Study Guide

One Art Quotes

  • Transience

    so many things seem filled with the intent
    to be lost that their loss is no disaster. (1.2-3)

    The implication here is that many things are destined to be lost, and even actively will their own loss; the speaker isn’t in control of what comes and goes in her life.

    Lose something every day. Accept the fluster
    of lost door keys, the hour badly spent. (2.4-5)

    This odd command suggests that loss is a permanent state of unsettledness, and that only by accepting its inevitability can we learn to cope with it.

    Then practice losing farther, losing faster (3.7)

    The expansion of this idea of the "art of losing" into the abstract begins in this line. The poem gains momentum as the poet loses things of greater and greater value, increasing our sense of instability and change.

    I lost two cities, lovely ones. And, vaster,
    some realms I owned, two rivers, a continent. (5.13-14)

    The idea of losing concrete geographical points further destabilizes our view of the poet’s world; her map is actually changing as she loses more and more.

  • Memory and the Past

    Then practice losing farther, losing faster:
    places, names, and where it was you meant
    to travel. (3.7-9)

    Here, loss is re-defined not only as the loss of objects or even time, but of memory itself.

    I lost my mother’s watch. And look! my last, or next-to-last, of three loved houses went. (4.10-11)

    These curious statements lead us to wonder what significance these objects, which are no longer random, but rather very specific, have for the poet.

    I miss them, but it wasn’t a disaster. (5.15)

    We’re not sure how the poet lost these places; if she misses them, does that mean she still remembers them? Why might they be inaccessible to her?

    – Even losing you (the joking voice, a gesture
    I love) I shan’t have lied. (6.16-17)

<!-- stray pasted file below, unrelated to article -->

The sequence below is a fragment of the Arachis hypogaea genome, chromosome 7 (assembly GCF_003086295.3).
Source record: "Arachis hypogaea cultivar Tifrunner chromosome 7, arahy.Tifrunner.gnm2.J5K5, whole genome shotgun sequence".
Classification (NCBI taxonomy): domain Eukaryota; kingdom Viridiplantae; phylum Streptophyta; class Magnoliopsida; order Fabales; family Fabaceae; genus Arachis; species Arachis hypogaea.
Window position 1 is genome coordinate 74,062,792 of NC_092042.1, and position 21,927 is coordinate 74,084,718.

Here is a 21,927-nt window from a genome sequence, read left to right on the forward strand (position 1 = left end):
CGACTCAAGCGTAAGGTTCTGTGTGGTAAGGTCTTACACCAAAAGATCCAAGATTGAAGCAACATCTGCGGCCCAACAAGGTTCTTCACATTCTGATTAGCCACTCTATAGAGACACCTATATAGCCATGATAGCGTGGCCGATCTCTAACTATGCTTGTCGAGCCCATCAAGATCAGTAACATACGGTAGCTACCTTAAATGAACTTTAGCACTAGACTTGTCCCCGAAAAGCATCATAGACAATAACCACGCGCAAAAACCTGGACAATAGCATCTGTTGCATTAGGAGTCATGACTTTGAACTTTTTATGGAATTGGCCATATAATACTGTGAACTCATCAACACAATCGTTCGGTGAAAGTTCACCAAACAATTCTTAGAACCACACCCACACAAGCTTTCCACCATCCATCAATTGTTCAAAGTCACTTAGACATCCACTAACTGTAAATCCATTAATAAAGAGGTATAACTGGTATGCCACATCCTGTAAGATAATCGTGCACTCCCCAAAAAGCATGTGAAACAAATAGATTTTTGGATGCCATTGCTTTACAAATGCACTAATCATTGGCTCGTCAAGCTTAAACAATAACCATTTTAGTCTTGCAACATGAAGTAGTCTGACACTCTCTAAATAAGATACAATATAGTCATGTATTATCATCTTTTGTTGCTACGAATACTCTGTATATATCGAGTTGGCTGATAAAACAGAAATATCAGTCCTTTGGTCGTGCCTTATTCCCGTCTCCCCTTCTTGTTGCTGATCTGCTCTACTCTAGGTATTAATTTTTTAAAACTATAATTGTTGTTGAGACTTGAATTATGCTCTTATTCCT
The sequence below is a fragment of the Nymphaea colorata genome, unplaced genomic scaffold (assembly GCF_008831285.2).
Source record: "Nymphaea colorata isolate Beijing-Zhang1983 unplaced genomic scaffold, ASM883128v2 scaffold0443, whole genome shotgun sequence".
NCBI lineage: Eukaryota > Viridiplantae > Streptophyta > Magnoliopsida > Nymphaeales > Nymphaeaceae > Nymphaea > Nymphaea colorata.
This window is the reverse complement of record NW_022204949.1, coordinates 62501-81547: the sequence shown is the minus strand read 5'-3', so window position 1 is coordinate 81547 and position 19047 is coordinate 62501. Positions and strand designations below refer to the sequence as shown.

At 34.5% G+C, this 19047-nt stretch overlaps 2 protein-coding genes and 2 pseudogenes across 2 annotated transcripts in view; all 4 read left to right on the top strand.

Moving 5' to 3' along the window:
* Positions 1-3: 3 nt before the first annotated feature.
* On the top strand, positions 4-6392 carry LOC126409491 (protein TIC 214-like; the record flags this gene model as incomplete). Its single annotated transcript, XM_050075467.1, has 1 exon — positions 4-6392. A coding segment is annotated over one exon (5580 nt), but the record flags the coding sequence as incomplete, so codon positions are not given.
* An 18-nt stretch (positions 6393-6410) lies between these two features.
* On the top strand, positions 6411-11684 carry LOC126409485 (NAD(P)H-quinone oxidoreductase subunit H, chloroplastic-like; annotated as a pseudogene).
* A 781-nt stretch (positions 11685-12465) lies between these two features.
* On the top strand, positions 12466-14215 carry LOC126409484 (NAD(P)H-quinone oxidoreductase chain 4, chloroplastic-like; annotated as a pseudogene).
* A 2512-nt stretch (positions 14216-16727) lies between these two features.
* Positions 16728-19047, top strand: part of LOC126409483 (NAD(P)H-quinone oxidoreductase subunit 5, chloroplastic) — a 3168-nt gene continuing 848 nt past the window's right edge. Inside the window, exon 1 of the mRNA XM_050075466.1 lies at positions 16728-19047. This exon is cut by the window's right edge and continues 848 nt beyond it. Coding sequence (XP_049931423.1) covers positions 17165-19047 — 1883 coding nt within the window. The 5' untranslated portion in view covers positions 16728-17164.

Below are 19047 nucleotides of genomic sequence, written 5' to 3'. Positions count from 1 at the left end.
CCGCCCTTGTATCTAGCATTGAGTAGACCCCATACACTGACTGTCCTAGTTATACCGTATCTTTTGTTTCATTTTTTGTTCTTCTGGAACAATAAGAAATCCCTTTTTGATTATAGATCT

For the first time, we see specific things mentioned that the poet remembers and cherishes, implying that she hasn’t really gotten over this loss – nor has she fully mastered the art of losing.

  • Sadness

    The art of losing isn’t hard to master (1.1, 2.6, 4.12)

    This confident, if rather odd, statement immediately covers up any emotion that "losing" might create in the poet.

    I miss them, but it wasn’t a disaster. (5.15)

    Though the poet admits here that she misses the places she loved and lost, she is still reluctant to say that any loss is disastrous; instead, she is resigned to the continual loss of things she loves.

    It’s evident
    The art of losing’s not too hard to master
    Though it may look like (Write it!) like disaster. (6.17-19)

    This breakdown in the familiar structure of both refrains finally betrays the poet’s real feelings – the loss of the loved one addressed here forces her to admit that some losses really do look and feel like disaster. The parenthetical command to "Write it!" shows us her own reluctance to admit to these feelings here.

  • Love

    I lost my mother’s watch. And look! my last, or
    next-to-last of three loved houses went. (4.10-11)

    These losses introduce the notion of loved or precious things, and make us wonder about their impact on the poet’s life.

    – Even losing you (the joking voice, a gesture
    I love) I shan’t have lied. (6.16-17)

    The narrator never comes out and says that she loved the person addressed here, only "a gesture," yet another coping mechanism for her loss.

  • Lies and Deceit

    The art of losing isn’t hard to master (1.1, 2.6, 4.12)

    This line loses its truthfulness slowly as the poem proceeds, and we see that the art of losing is, in fact, quite difficult, if not impossible, to master.

    – Even losing you (the joking voice, a gesture
    I love) I shan’t have lied. (6.16-17)

    The poet attempts to assert the truth of her claim here, saying that her ability to get over the loss of the beloved person addressed here proves that she’s mastered the art of losing.

    The art of losing’s not too hard to master (6.18)

    Finally, the poet concedes that she’s been somewhat deceptive – the art of losing, she admits, is hard to master, albeit not too hard.